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A Flâneur in Philly: Class, Gender, Race, and All That Jazz

A Flâneur in Philly: Class, Gender, Race, and All That Jazz <p>Between 1793 and 1797, a British musician who fancied himself a flâneur—a stroller, idler, time waster—moved to the United States to earn his living and travel around the country. William Priest’s letters to England contain insightful comments about urban life in the new nation, observations that the authors amplify and analyze using both newer GIS technology and good, old-fashioned techniques of labor historians. Although he arrived in 1793 in the midst of a severe yellow fever epidemic, Billy Priest, undeterred, walked through Philadelphia, noting a host of details about the nation’s capital, ranging from the conditions of daily life to the consequences of so many deaths caused by the disease. Using city directories, censuses, and tax lists, the essay maps a pre-industrial city in more detail than has ever previously been possible. Neighborhoods are recreated by occupation, race, gender, and commercial development. In addition, the authors examine the beginnings of one of the earliest organized labor movements by shoemakers, the transition in the work lives of middle- and lower-class women, and the struggles of ex-slaves to free themselves and create a vibrant free black urban community.</p> http://www.deepdyve.com/assets/images/DeepDyve-Logo-lg.png Early American Studies: An Interdisciplinary Journal University of Pennsylvania Press

A Flâneur in Philly: Class, Gender, Race, and All That Jazz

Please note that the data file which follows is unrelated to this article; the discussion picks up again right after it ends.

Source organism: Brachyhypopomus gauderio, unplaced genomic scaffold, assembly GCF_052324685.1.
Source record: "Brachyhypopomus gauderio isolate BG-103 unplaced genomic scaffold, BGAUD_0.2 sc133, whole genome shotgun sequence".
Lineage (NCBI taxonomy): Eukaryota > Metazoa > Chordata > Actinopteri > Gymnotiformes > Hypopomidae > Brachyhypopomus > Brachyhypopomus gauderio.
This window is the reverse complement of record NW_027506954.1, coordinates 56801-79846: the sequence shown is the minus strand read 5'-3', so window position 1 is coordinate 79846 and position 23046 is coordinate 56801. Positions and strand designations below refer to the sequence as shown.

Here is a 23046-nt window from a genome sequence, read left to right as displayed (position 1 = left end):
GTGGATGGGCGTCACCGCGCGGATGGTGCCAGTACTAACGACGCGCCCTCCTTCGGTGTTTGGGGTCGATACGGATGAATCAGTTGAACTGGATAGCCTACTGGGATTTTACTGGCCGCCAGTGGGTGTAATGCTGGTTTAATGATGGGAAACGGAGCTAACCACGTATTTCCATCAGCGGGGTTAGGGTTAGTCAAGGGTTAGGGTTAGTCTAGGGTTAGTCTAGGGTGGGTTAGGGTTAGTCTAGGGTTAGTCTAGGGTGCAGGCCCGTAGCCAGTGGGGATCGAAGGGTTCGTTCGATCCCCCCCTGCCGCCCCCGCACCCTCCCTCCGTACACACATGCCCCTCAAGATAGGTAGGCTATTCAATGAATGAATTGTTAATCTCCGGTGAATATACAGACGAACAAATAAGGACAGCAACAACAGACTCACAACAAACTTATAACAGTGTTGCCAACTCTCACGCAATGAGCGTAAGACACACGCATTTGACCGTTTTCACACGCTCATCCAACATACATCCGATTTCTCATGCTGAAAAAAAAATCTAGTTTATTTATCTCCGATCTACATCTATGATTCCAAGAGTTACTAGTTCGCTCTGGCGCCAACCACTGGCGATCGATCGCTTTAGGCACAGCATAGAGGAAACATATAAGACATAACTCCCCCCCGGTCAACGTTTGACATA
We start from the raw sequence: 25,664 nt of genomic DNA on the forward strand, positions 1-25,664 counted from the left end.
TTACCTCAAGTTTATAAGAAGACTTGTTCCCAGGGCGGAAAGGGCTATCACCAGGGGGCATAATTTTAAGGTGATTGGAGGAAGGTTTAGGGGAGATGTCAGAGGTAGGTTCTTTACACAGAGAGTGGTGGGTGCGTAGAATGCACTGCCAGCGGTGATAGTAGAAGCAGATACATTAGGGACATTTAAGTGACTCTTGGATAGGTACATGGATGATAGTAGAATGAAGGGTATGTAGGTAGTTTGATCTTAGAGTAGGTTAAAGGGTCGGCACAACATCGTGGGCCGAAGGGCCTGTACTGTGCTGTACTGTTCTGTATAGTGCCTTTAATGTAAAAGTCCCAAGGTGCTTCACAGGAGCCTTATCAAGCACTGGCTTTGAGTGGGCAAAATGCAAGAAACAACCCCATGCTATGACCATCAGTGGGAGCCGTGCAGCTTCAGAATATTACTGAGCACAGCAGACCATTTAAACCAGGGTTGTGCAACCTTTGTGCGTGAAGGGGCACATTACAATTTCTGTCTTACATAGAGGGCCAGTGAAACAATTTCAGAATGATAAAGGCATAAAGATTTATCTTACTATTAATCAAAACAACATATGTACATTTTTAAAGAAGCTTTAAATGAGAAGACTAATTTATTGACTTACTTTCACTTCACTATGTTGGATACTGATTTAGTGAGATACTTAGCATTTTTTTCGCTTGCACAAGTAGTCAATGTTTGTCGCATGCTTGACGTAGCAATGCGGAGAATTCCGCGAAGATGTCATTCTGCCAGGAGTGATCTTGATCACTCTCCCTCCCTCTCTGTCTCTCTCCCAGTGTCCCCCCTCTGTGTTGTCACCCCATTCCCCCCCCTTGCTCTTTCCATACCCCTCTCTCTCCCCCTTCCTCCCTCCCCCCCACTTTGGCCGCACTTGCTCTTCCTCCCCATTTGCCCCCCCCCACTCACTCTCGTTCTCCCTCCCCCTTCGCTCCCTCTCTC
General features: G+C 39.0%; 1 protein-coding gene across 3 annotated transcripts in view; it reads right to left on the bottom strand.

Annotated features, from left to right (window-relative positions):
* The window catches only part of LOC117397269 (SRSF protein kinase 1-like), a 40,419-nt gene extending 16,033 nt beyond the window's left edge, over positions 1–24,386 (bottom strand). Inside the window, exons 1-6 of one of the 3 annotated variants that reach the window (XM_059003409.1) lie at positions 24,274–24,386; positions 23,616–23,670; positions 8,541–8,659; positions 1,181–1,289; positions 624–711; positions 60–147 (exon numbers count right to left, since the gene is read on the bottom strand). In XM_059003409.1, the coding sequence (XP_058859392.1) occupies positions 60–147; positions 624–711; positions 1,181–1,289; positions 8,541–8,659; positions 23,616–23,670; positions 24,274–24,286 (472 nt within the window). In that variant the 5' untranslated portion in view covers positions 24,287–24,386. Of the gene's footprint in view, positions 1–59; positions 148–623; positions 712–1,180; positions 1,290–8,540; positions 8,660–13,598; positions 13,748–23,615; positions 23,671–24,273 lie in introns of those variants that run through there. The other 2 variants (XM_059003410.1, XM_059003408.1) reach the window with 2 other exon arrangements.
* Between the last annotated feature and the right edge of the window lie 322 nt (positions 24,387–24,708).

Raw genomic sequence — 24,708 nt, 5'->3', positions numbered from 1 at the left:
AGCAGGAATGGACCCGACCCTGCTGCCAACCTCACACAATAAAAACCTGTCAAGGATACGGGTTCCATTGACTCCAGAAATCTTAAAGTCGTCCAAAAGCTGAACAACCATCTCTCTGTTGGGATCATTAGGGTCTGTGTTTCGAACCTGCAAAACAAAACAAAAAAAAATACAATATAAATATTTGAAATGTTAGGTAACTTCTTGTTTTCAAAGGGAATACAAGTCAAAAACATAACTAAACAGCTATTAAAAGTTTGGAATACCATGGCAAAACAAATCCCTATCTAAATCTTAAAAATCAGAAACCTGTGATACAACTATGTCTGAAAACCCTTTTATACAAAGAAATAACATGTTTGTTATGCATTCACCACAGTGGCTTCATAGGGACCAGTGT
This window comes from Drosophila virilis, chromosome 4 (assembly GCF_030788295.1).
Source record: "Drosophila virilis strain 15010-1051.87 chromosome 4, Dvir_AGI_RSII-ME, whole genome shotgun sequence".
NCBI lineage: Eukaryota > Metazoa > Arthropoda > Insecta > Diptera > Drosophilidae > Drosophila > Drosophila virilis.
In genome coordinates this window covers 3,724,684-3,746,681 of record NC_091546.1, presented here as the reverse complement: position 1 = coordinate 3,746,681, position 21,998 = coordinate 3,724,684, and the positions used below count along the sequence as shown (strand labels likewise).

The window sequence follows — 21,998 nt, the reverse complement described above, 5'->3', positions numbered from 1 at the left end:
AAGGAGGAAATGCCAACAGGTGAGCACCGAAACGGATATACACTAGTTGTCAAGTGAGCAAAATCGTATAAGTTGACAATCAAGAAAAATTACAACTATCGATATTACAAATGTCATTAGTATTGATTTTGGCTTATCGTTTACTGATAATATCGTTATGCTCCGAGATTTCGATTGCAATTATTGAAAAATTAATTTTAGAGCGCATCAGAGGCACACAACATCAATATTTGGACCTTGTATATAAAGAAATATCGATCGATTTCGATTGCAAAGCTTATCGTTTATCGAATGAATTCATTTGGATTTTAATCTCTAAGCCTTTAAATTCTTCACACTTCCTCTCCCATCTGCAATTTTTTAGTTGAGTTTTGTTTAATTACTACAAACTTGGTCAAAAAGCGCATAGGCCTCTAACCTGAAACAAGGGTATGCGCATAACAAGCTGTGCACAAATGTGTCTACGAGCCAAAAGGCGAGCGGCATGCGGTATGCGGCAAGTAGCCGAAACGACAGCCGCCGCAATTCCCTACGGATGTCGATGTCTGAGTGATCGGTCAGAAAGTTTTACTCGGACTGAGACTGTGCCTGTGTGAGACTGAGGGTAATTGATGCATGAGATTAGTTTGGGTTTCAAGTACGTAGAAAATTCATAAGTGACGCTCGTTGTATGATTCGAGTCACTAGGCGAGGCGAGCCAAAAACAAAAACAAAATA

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Publisher
University of Pennsylvania Press
Copyright
Copyright © 2008 The McNeil Center for Early American Studies.
ISSN
1559-0895

Abstract

<p>Between 1793 and 1797, a British musician who fancied himself a flâneur—a stroller, idler, time waster—moved to the United States to earn his living and travel around the country. William Priest’s letters to England contain insightful comments about urban life in the new nation, observations that the authors amplify and analyze using both newer GIS technology and good, old-fashioned techniques of labor historians. Although he arrived in 1793 in the midst of a severe yellow fever epidemic, Billy Priest, undeterred, walked through Philadelphia, noting a host of details about the nation’s capital, ranging from the conditions of daily life to the consequences of so many deaths caused by the disease. Using city directories, censuses, and tax lists, the essay maps a pre-industrial city in more detail than has ever previously been possible. Neighborhoods are recreated by occupation, race, gender, and commercial development. In addition, the authors examine the beginnings of one of the earliest organized labor movements by shoemakers, the transition in the work lives of middle- and lower-class women, and the struggles of ex-slaves to free themselves and create a vibrant free black urban community.</p>

Journal

Early American Studies: An Interdisciplinary JournalUniversity of Pennsylvania Press

Published: Jul 22, 2015

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